Let’s look at the outcome using a simplified example. George is operating an incorporated consulting company in Manitoba and has no assets owned by the firm. He sells his entire business operations for $2 million. The buyer does not want to buy the shares. Since the only asset sold is goodwill, the following chart summarizes the corporate and personal income tax liabilities under each regime.
Corporate Level Current Regime Dept of Finance 2014 Proposal Difference Proceeds of disposition $2,000,000 $2,000,000 – Credit to CEC pool $1,500,000 $2,000,000 – Negative balance in CEC pool $1,500,000 $2,000,000 – Income inclusion $1,000,000 $1,000,000 – Corporate tax rate 27.00% 45.67% 18.67% Corporate tax liability $270,000 $456,700 $186,700 After-tax cash position $1,730,000 $1,543,300 $186,700 Refundable taxes* zero $266,700 $266,700 Credit to capital dividend account $1,000,000 $1,000,000 –
* Addition to the RDTOH Account
Under the current and proposed scenarios, the sale of goodwill will result in a $1 million credit to the corporation’s capital dividend account. Following the sale, the company could reinvest the after-tax cash proceeds in an investment portfolio that the shareholder could access in the future as needed.
But the proposed change to the tax rules means George would have to pay an extra $186,700 in income taxes at the corporate level.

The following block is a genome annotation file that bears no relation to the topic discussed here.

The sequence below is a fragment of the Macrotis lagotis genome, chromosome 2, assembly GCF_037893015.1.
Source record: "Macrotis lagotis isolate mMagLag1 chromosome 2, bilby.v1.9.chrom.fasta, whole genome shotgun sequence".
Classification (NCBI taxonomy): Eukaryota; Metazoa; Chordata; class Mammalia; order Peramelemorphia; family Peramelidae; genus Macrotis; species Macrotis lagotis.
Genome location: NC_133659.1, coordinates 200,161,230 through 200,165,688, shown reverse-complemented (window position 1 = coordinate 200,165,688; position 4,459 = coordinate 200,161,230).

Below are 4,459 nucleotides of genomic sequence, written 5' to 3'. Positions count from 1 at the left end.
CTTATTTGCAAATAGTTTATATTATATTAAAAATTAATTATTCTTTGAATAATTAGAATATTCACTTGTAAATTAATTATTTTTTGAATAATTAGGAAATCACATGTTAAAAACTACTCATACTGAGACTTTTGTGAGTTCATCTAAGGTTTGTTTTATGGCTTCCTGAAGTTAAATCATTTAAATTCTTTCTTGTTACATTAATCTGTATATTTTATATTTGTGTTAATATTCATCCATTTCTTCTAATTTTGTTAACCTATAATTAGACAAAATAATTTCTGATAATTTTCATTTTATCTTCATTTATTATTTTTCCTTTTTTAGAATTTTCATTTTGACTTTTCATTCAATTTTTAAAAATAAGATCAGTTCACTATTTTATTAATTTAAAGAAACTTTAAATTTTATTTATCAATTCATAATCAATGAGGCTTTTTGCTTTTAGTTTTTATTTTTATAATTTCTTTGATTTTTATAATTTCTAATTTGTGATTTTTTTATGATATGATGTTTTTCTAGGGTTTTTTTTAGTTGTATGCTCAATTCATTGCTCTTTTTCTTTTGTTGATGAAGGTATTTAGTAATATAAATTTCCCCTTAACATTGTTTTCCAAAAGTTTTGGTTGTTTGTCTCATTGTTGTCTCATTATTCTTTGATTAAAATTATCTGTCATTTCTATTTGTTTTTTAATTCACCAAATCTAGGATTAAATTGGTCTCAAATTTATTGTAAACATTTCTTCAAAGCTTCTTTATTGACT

Eventually, the shareholder will take the net proceeds out of the corporation in order to subsidize his lifestyle. A distribution to the shareholder creates a personal tax liability on the taxable dividends received.
Shareholder/Personal Level Current Regime Dept of Finance 2014 Proposal Difference Capital dividend received $1,000,000 $1,000,000 – Taxable dividend received $730,000 $810,000 $80,000 Tax rate 32.27%** 40.77%*** 8.5% Personal tax liability $235,571 $330,237 – After-tax cash position $1,494,429 $1,479,763 $14,666
** Top marginal effective rate on eligible dividends
*** Top marginal effective rate on ineligible dividends
If the shareholder were to wind up the corporation immediately after the sale of the goodwill, his personal net after-tax cash position wouldn’t be much different under either option.
But if funds are not needed immediately, leaving the funds inside the company defers the personal tax bill. Because the corporate tax bill is lower under the current approach, more cash remains inside the corporation. The value of deferring the tax consequence can be a significant advantage especially if the shareholder is in a lower tax bracket in the future.
Change is inevitable. While it’s not wise to hurry the sale of a business to fit within a changing tax world, understanding proposed changes and the impact on planning strategies helps minimize surprises.By James W. Kraft, CPA, CA, MTax, CFP, TEP and Deborah Kraft, MTax, TEP, CFP.
James is vice-president, head of Business Advisory & Succession, BMO Nesbitt Burns and Deborah is director, Master of Taxation Program, University of Waterloo.
Originally published in Advisor's Edge Report